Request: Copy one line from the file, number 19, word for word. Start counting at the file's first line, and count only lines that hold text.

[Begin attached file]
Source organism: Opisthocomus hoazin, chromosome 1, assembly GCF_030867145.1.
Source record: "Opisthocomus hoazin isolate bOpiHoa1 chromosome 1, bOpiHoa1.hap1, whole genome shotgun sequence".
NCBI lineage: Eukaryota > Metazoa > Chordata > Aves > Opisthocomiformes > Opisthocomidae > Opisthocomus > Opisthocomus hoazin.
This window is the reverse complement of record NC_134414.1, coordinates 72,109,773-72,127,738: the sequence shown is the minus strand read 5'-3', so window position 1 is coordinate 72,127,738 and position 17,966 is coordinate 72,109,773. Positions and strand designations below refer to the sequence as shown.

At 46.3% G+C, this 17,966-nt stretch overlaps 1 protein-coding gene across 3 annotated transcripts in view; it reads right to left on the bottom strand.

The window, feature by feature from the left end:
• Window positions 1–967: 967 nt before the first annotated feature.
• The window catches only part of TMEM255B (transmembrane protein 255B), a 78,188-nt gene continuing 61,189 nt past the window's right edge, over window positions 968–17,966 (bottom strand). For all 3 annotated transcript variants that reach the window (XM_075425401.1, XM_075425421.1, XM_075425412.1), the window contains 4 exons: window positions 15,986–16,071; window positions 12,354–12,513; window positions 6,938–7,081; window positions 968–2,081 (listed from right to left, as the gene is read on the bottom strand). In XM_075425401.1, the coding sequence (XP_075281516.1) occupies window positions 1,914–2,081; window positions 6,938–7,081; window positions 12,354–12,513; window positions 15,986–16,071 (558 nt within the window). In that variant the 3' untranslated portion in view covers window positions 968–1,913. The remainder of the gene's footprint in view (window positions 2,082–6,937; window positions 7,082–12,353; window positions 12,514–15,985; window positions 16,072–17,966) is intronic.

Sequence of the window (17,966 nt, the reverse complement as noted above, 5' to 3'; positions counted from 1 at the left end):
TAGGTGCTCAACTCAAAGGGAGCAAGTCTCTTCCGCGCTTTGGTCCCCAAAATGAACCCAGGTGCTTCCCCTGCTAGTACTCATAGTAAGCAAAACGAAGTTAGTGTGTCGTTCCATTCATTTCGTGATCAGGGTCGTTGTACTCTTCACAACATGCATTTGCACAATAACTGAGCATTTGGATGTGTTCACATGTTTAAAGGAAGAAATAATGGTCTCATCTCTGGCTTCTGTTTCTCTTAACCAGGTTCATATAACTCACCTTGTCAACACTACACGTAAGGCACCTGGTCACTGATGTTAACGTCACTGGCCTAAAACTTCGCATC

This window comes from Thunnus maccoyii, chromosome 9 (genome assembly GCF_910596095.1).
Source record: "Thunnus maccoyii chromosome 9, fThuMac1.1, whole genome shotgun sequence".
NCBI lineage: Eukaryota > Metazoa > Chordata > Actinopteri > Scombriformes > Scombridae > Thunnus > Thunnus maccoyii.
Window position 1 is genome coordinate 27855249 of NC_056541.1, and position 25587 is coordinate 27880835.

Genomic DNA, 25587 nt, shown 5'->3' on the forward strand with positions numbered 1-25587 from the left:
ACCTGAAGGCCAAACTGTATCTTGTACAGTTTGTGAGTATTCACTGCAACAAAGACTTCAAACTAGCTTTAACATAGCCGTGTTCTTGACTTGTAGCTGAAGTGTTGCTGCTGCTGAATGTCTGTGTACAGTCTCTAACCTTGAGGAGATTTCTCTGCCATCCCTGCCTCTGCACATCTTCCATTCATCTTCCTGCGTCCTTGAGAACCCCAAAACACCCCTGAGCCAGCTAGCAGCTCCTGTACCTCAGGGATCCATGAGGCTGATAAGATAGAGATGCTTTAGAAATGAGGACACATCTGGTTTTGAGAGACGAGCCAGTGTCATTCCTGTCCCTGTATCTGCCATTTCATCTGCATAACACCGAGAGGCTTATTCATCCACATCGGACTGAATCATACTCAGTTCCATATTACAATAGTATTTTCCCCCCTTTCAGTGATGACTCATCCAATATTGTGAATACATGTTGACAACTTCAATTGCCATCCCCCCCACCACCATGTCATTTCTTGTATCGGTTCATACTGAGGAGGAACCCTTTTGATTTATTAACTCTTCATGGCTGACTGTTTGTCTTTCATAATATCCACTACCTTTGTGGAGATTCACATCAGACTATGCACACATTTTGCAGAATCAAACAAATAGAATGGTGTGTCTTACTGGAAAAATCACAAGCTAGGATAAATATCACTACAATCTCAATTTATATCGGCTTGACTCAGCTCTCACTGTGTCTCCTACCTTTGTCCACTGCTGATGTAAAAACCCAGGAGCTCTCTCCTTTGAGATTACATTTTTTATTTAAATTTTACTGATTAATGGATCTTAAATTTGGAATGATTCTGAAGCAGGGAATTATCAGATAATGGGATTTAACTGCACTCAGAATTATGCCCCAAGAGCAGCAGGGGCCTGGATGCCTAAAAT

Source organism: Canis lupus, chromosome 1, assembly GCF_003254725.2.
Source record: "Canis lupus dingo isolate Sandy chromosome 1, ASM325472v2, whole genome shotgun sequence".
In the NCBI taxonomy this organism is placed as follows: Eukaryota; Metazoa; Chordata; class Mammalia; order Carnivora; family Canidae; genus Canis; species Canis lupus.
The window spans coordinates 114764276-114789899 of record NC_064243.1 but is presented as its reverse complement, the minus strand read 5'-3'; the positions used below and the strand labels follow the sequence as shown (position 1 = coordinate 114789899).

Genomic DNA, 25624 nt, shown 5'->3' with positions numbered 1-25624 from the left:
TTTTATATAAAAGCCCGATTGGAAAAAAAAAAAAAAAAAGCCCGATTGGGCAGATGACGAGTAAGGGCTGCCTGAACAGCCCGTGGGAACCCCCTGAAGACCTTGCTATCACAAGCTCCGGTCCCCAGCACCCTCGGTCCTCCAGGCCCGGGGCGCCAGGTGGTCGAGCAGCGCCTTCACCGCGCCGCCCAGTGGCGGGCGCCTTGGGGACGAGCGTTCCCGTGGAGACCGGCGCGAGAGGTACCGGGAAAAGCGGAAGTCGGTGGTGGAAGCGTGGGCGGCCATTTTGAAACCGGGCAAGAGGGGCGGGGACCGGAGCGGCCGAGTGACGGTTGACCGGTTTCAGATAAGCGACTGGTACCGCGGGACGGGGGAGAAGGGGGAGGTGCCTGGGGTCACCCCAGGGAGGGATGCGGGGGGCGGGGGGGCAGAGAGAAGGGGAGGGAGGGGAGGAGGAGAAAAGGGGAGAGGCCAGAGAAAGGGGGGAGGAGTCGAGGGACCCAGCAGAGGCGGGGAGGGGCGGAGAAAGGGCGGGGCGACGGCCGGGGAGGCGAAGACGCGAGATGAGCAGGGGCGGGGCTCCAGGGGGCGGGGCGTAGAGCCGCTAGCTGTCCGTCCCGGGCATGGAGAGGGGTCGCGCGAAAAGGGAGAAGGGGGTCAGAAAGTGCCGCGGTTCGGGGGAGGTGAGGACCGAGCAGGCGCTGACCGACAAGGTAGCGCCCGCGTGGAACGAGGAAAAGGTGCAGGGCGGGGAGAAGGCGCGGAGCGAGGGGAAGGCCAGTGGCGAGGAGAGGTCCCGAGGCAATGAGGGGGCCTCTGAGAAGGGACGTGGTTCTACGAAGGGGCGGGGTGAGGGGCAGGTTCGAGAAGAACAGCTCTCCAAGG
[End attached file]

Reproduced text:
In the NCBI taxonomy this organism is placed as follows: Eukaryota; Metazoa; Chordata; class Mammalia; order Carnivora; family Canidae; genus Canis; species Canis lupus.